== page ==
Independent contractors are a very important type of worker these days, as a kind of employment classification that is rising in popularity, as an employment lawyer Atlanta, GA trusts can attest. However, it seems sometimes employers take advantage of this classification for their own benefit. Recently, there have been some important developments in New Jersey regarding the classification process, and how employees and employers need to respond.
On May 3, the governor of New Jersey – Phil Murphy – set up the Task Force on Employee Misclassification. The task force’s goal is to – according to the governor – “crack down on” contractors that “engage in 1099 fraud.” The task force is part of a larger set of measures that are designed to protect employees. There are twelve members on the task force from different administrative agencies in New Jersey. The measure’s purpose is to help workers in New Jersey by preventing companies from being able to misclassify them and get away with it.
What is employee misclassification?
Employee misclassification happens when people who are actually “employees” – not “independent contractors” – do not get the valuable benefits they should be getting as workers with employee status. Independent contractors, on the other hand, do not get such benefits. These benefits include: family and medical leave; unemployment insurance; and overtime compensation. Hence, by creating this task force, the governor is saying that he is going to make sure that employers are properly classifying employees, thereby providing these employees with more protections and advocacy.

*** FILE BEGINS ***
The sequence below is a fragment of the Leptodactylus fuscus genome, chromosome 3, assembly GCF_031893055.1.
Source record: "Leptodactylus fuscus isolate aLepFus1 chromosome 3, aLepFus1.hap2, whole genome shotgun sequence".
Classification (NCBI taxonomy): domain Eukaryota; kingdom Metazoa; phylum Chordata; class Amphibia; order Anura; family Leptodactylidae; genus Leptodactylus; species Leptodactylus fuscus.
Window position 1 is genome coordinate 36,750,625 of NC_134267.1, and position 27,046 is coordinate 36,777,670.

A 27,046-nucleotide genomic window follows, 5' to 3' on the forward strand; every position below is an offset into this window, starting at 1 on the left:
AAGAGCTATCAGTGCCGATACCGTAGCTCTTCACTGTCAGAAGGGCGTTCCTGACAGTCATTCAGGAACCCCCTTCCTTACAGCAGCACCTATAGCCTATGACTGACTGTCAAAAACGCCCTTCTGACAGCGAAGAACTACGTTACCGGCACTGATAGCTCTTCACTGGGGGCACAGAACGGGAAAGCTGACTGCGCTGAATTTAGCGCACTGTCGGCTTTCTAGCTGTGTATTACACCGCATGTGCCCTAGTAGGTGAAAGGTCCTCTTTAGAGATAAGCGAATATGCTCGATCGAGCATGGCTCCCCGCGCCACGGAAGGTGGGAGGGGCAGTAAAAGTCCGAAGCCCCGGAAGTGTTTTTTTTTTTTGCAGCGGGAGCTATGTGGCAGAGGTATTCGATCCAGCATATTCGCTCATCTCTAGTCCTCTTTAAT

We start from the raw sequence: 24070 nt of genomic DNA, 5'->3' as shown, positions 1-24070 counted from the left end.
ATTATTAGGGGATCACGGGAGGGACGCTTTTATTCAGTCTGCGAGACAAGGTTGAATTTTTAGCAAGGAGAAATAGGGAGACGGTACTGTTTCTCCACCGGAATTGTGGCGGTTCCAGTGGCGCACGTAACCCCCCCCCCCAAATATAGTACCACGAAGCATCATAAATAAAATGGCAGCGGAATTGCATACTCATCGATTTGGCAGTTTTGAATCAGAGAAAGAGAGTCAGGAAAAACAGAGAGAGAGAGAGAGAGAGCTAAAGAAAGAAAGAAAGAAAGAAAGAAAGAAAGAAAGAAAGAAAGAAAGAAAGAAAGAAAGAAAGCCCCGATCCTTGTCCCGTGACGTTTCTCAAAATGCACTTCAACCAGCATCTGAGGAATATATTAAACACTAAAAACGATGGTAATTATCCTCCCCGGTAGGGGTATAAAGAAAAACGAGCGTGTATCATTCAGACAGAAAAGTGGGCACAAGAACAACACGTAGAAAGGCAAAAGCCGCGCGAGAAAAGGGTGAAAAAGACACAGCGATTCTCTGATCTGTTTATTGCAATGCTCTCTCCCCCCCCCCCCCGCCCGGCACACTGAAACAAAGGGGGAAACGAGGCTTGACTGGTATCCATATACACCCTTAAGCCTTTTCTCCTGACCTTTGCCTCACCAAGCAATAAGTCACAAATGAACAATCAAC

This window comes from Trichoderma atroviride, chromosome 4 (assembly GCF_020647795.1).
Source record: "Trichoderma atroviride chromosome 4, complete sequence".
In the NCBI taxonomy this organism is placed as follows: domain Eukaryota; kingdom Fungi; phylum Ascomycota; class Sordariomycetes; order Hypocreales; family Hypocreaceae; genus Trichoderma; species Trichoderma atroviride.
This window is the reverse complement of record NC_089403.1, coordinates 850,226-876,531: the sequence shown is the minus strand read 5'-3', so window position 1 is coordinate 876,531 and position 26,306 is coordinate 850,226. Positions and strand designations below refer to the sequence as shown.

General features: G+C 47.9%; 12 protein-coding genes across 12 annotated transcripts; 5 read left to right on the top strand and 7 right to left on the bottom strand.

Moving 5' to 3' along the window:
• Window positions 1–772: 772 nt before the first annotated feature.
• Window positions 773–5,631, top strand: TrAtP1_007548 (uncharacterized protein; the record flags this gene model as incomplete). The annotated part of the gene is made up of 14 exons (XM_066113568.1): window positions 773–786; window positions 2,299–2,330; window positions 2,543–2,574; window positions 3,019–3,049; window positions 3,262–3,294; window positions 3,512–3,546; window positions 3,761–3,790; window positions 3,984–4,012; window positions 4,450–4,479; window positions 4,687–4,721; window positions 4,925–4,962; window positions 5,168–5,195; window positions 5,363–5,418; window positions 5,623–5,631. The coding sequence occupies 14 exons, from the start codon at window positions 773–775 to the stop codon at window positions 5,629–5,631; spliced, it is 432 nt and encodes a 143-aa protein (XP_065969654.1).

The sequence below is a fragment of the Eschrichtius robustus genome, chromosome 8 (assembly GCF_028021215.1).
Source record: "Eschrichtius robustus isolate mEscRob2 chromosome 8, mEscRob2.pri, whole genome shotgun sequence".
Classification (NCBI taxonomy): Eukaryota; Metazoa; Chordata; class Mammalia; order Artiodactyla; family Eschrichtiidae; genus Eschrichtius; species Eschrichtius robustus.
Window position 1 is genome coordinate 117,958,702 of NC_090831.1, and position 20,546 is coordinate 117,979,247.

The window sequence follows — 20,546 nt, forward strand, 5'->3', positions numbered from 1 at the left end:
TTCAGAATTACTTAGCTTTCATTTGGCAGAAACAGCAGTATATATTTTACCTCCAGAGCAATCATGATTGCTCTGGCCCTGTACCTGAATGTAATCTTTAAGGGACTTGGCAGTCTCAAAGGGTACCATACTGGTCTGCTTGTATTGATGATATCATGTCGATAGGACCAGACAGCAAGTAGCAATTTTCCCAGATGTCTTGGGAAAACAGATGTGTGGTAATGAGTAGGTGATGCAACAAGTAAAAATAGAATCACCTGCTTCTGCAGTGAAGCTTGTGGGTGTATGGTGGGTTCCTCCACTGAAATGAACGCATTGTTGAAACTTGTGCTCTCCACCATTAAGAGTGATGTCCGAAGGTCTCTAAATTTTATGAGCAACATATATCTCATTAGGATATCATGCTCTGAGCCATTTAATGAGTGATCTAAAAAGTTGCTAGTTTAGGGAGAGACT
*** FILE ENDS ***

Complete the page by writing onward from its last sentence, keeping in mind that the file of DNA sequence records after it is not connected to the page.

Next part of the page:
What is the task force going to do to fight misclassification?
The Executive Order that the governor used to create the task force mandates that the group is to: (1) evaluate misclassification enforcement; (2) develop best practices for generating information around misclassification and efficiently enforcing the law; (3) produce recommendations for compliance; and (4) review the laws that exists.
What are the implications?
Both employees and employers ought to know about this changing landscape in New Jersey. The governor is signaling that he means business when it comes to enforcing the law and developing best practices around misclassification. So, employers should make sure their classification processes are legitimate under New Jersey rules, and employees should make sure that they are receiving all of the benefits they deserve under the law. The governor wants to make sure everyone is on notice of the changes, that the laws around this issue will be enforced, and might make an example out of a non-compliant company.
Thanks to our friends and contributors from Barrett & Farahany, LLP for their insight into job applicant information.